This Is How We Change the Ending
Author: Vikki Wakefield
Publisher: Text Publishing
The publisher says...
Sixteen-year-old Nate McKee is doing his best to be invisible. He’s worried about a lot of things—how his dad treats Nance and his twin half-brothers; the hydro crop in his bedroom; his reckless friend, Merrick. Nate hangs out at the local youth centre and fills his notebooks with things he can’t say. But when some of his pages are stolen, and his words are graffitied at the centre, Nate realises he has allies. He might be able to make a difference, change his life, and claim his future. Or can he?
The author says...
The following are some of my favourite lines from This Is How We Change the Ending. They’re not the most beautifully written lines, but they were the most difficult to find—often short and deceptively simple, they carry the biggest ideas or the most emotional weight.
‘One minute Mr Reid was upright, yelling at Slater to shut up, telling me to sit down; the next he collapsed like a sandcastle—only the tide was us and our perfect disdain for anyone who drives an Audi but thinks he has the right to tell us our lives are shit.’ (page 19)
I had good relationships with just two teachers in high school. They had to work so hard for it, but I’m glad they didn’t give up on me because they made such a difference to my future. This is where the relationship between Nate and Mr Reid came from—initial antagonism, followed by mutual respect, ending with genuine trust and friendship. It takes an extraordinary teacher to interrogate their intentions and admit when they’re wrong, and to allow an equal balance of power and exchange of ideas. I know from experience that rudeness or disinterest is often a hurdle kids set up to protect themselves from being singled out, humiliated, forgotten, or erased.
‘—they’ve used Bradley Hand font on the signs, and I find it hard to believe a school with a coat of arms and a Latin motto doesn’t have a policy to prevent font-based judgements.’ (page 97)
I love this line but I confess it was unashamedly stolen from a teenager—a terribly disadvantaged teenager whose acuity never fails to astound me (and shouldn’t). I love it because it’s a subversive swipe at private education, and it blows up the assumption that lack of education equates to a lack of intelligence. I left it in because my first thought was that I should take it out—few would believe a teenager with Nate’s background would return judgement like that. But they do. So it stayed.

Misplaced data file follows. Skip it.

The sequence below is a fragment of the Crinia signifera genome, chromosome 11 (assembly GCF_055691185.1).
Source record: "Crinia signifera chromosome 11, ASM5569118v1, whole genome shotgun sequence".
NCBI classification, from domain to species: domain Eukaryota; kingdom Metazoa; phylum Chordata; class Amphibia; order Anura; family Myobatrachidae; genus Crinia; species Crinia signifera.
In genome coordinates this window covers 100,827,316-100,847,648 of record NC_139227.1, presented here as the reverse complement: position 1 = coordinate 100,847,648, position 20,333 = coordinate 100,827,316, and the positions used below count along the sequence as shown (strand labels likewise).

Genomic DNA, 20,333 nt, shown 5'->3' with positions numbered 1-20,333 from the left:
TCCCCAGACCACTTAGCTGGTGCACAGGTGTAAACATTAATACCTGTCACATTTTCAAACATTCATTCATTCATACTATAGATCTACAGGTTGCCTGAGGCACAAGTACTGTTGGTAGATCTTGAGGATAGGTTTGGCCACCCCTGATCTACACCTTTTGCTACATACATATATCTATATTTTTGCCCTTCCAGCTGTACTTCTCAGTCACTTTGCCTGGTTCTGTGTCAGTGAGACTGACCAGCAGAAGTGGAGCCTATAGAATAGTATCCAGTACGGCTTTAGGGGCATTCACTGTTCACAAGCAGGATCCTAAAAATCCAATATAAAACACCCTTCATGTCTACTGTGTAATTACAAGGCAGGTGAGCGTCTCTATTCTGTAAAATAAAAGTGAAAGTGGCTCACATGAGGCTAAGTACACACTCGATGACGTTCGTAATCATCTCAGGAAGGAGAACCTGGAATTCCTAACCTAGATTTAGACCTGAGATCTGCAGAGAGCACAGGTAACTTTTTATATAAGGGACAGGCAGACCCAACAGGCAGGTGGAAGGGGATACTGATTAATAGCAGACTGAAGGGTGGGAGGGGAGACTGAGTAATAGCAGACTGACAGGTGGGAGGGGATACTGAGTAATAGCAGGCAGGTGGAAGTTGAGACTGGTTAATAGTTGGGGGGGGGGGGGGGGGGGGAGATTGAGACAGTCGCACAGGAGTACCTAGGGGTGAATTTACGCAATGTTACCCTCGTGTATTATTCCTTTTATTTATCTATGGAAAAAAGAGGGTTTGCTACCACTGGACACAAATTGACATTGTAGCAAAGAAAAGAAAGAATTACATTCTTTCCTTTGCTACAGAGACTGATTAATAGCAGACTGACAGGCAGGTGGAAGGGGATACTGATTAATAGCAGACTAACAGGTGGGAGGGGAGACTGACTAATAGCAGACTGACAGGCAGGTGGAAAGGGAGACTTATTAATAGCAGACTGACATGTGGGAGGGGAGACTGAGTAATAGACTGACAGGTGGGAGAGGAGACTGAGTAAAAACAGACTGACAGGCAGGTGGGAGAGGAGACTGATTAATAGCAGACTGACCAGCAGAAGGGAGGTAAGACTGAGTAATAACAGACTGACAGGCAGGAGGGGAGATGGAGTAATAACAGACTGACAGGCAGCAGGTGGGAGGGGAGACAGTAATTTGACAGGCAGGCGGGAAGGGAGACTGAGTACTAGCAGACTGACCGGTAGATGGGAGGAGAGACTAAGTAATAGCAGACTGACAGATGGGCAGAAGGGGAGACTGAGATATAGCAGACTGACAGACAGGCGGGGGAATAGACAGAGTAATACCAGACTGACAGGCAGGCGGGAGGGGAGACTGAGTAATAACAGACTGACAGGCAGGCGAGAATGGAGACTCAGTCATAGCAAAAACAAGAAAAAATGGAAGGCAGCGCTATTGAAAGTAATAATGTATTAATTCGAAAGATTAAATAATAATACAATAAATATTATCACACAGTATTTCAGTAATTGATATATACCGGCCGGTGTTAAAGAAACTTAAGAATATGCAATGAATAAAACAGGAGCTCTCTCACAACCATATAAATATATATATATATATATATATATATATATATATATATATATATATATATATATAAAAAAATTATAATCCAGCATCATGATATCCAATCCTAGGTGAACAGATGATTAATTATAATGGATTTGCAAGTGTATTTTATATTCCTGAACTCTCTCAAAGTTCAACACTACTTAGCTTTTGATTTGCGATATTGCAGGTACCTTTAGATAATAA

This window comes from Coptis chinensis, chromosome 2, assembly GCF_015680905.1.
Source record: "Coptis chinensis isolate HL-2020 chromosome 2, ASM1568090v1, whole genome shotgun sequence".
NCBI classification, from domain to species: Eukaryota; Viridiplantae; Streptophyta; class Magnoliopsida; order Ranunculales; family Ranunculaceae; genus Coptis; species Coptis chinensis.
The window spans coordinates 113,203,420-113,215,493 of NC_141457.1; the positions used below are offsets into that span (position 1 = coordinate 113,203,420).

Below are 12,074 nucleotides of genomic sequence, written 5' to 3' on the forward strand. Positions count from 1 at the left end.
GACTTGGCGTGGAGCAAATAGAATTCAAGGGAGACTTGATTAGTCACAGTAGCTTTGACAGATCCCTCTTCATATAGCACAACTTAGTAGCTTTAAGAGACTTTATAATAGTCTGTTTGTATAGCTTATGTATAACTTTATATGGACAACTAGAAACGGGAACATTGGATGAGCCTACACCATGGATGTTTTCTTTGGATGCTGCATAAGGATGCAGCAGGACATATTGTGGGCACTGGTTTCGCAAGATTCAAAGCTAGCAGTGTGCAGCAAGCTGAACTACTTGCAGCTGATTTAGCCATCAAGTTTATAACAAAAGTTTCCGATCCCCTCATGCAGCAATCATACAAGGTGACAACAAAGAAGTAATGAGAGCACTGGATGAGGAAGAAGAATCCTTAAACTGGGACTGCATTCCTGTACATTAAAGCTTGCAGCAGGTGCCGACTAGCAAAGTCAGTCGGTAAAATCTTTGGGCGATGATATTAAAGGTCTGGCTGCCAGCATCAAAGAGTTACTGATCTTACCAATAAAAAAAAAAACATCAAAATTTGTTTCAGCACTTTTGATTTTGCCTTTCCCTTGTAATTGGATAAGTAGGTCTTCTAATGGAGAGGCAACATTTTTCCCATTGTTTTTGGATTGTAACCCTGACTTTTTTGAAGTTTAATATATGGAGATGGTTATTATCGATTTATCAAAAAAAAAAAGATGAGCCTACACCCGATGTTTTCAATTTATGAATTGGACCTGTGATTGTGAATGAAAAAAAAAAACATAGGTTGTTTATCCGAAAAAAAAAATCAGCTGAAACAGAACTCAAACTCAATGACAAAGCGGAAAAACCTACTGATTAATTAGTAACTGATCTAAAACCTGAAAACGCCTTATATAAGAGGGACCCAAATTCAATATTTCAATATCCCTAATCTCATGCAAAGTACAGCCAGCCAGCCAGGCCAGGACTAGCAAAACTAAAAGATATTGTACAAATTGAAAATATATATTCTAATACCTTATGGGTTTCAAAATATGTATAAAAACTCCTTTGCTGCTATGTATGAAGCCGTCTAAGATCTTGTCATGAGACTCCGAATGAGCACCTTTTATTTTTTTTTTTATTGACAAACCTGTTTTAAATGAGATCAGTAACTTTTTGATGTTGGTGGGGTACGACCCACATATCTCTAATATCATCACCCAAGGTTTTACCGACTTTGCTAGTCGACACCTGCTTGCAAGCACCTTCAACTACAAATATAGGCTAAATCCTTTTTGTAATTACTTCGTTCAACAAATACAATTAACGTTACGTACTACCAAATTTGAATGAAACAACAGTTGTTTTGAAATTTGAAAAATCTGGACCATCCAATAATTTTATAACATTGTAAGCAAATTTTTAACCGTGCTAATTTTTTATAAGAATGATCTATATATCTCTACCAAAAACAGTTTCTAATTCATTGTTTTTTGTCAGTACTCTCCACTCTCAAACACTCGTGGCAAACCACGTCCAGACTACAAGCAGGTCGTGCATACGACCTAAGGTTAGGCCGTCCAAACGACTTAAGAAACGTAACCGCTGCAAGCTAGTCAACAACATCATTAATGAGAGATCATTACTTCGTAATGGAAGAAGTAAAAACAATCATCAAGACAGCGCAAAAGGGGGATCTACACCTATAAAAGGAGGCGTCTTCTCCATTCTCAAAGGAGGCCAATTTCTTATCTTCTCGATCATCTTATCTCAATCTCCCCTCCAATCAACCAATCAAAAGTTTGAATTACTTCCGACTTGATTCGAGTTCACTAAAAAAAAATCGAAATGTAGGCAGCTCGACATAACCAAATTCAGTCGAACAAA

‘They’re free to save the world. The rest of us have to find our way out of the jungle first.’ (page 103)
This idea came late to the book but ended up being the thread that pulled the story together. In the beginning I struggled with having a main character who doesn’t exhibit the characteristics of a hero: Nate lacks power, agency, self belief and (some might say) likeability. I needed a way to show that power and agency are privileges of the traditional hero, and I had to convey that without it coming off like a lecture about class and disadvantage. Nate makes changes to his life despite lacking these attributes and that makes him a hero of a different kind.
‘I cross roads all the time and I’ve never been hit... I’m trying to remember who taught me: Mum, Dec, or neither. I decide it was more likely a few near misses and a school excursion to the Road Safety Centre in Grade Two.’ (page 150)
Again this seems like a flippant—even humorous—observation from Nate. But the underlying truth is many kids lack mentors and role models in their parents and families, and they must either rely on outsiders (teachers, for example) or take more risks to learn the life, social and survival skills we expect them to learn at home.
The CBCA judges say...
This is a raw, gritty story with plenty of compassion that will leave the reader with a sense of hope. The skillfully drawn setting, of a suburb in decline with locals suffering from acute poverty, adds another dimension to the initial apathy and hopelessness felt by the complex main character, Nate. The character development here is excellent. Nate is a smart boy beaten down by his circumstances, who has learned to hide his intellect and emotions. A deep love for his younger brothers, stepmother, and even his abusive father, is the driving force in demonstrating how the powerless can be powerful. Wakefield does not shy away from the realities of destitution and domestic abuse, both physical and emotional. Almost every character is flawed but Wakefield’s skill lies in creating empathy without resorting to sentimentality. The tone and pacing are pitch-perfect, and the story will encourage teenage readers to put themselves in someone else’s shoes. Ultimately, it is a thought-provoking and uplifting read.
Our Reading Time reviewers say...
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Teaching Notes for the book…
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